“I’ve gone back and forth a few times. It’s hard to know for sure who the right choice is. I just want to do what’s best for everyone.”

“Including you?”

I smiled, unable to answer.

“If there’s one thing I hope my leaving home proves,” he said seriously, “it’s that you have to do whatever it takes to be with the person you love.”

Love. Like clothes, I had guessed it was something that fit no two people exactly the same way. I was still unsure what the word looked like for me, but I sensed that, sooner rather than later, it would be fully defined. All that remained to be seen was if I could be satisfied with the definition.

“I’m telling you, Eady, wars and treaties and even countries will all come and go. But your life is yours, singular and sacred, and you should be with the person who makes it feel that way every blessed second you live it.”

I looked down, studying my gown, feeling the weight of the crown on my head. Yes, my life was singular and sacred, but from the moment of my birth

—a mere seven minutes before his—it had belonged to anyone but me. “Thank you, Ahren. I’ll remember that.”

“Please do.”

I put my hand on his shoulder. “Go find your wife. Be safe getting home, and let us know when you land, okay?”

He took my hand from his sleeve and kissed it. “Bye, Eady.” “Bye.”

Though I was getting tired, I knew it wasn’t yet time for me to sneak away. One last lap, I told myself. I’d shake hands, give two or three interviews, and duck out the side door.

So many smiles and hugs, so many well wishes and promises to be in contact soon. It cycled energy through me almost as quickly as it sucked it back out. As I rounded the corner where Ean was speaking with a few people who had won the lottery to come to the coronation, another waltz started playing.

“Oh, a dance!” a young girl pleaded. I thought she meant she wanted Ean to dance with her, but she nudged him in my direction, and he was only too happy to escort me onto the floor.

After a few turns I had to ask, “How long have you liked Hale?”

He smiled. “From the moment we were getting prepped to meet you. He just looked so happy, to the point of being cartoonish. It was endearing.”

“It is endearing,” I agreed.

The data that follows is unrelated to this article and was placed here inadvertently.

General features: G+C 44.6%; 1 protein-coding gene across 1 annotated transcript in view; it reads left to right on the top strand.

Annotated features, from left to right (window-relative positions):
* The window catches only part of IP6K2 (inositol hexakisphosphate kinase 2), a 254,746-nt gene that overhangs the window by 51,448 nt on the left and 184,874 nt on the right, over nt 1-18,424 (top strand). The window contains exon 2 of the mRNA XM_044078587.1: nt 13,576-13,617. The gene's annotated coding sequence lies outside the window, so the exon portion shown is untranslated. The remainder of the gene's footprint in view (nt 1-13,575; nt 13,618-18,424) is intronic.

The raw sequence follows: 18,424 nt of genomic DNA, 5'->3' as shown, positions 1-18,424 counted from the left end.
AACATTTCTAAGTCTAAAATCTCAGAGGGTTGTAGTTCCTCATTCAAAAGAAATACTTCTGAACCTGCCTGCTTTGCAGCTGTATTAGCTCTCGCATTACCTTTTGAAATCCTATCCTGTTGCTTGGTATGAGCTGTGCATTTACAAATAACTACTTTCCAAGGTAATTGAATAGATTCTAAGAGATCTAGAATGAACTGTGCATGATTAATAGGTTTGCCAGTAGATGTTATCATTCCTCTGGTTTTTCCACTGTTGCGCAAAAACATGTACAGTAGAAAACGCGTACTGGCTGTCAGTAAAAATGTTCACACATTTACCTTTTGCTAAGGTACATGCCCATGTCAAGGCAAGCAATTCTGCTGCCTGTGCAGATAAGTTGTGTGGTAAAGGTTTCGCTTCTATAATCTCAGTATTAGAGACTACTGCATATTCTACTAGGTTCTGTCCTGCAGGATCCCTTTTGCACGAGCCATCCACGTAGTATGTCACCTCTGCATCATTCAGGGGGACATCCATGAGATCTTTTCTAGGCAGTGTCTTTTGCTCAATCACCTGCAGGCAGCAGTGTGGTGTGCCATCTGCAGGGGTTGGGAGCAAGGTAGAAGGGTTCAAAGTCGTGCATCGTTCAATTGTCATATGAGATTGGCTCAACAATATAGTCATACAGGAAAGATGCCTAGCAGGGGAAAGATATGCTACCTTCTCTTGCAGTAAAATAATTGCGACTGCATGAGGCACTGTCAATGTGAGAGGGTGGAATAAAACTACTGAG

“I’m sorry I lied to you. I was planning on taking this to my grave.” “And now?”

He shrugged. “I’m not sure. But Hale’s so damned insistent on being true to yourself that, at the very least, I wouldn’t try to use someone like a screen to hide it, the way I tried to with you. It’s not fair to anyone.”

“It’s hard to be fair to yourself sometimes, isn’t it?”

He nodded. “I wouldn’t compare our circumstances though. In the end, no

one cares about me, and everyone cares about you.”

“Don’t be silly. I care about you. I cared about the swaggering snob who introduced himself that very first day.” He laughed, thinking back. Some of that veneer had slipped away. Not all of it, but I knew how hard it was to let walls down. “And I care about this nervous, gentle person in front of me now.”

Ean was not the type to cry. He didn’t swallow or blink or give any of the typical signs, but I sensed that if he’d ever been close to shedding a tear, it was right now.

“I’m so glad I get to see you be queen. Thank you, Your Majesty. For everything.”

“Any time.”

The song came to a close, and we bowed our heads to each other.

“Is it all right if I leave in the morning?” he asked. “I’d like to have some time with my family. To talk.”

“Of course. Stay in touch.”

He nodded and crossed the room, ready to begin his new life.

I’d done it. I’d made it through the day without doing anything humiliating, no one had protested, and I was still standing. It was over, and I could escape to the peace and quiet of my room.

And then when I was about to hit the side door, I saw Marid speaking in front of a camera.

He looked at me and lit up like a firework, waving me over to join in his interview. And while everything in me wanted to go and rest, his smile was so charming that I went to his side.